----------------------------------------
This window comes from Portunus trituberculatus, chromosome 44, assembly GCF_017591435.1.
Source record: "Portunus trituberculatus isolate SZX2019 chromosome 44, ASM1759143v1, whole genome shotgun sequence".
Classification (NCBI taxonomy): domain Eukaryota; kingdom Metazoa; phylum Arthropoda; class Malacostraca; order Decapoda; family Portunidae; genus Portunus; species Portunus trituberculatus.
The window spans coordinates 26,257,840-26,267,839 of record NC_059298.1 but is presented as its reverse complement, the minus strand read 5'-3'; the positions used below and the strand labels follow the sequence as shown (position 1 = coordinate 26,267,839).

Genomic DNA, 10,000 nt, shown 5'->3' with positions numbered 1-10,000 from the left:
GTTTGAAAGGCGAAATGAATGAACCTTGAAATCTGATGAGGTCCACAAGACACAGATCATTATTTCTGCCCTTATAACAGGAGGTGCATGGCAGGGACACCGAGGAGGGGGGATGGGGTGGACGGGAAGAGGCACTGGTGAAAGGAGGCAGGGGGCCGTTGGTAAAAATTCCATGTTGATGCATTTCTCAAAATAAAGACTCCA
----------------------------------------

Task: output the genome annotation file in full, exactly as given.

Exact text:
This window comes from Portunus trituberculatus, chromosome 44, assembly GCF_017591435.1.
Source record: "Portunus trituberculatus isolate SZX2019 chromosome 44, ASM1759143v1, whole genome shotgun sequence".
Classification (NCBI taxonomy): domain Eukaryota; kingdom Metazoa; phylum Arthropoda; class Malacostraca; order Decapoda; family Portunidae; genus Portunus; species Portunus trituberculatus.
The window spans coordinates 26,257,840-26,267,839 of record NC_059298.1 but is presented as its reverse complement, the minus strand read 5'-3'; the positions used below and the strand labels follow the sequence as shown (position 1 = coordinate 26,267,839).

Genomic DNA, 10,000 nt, shown 5'->3' with positions numbered 1-10,000 from the left:
GTTTGAAAGGCGAAATGAATGAACCTTGAAATCTGATGAGGTCCACAAGACACAGATCATTATTTCTGCCCTTATAACAGGAGGTGCATGGCAGGGACACCGAGGAGGGGGGATGGGGTGGACGGGAAGAGGCACTGGTGAAAGGAGGCAGGGGGCCGTTGGTAAAAATTCCATGTTGATGCATTTCTCAAAATAAAGACTCCA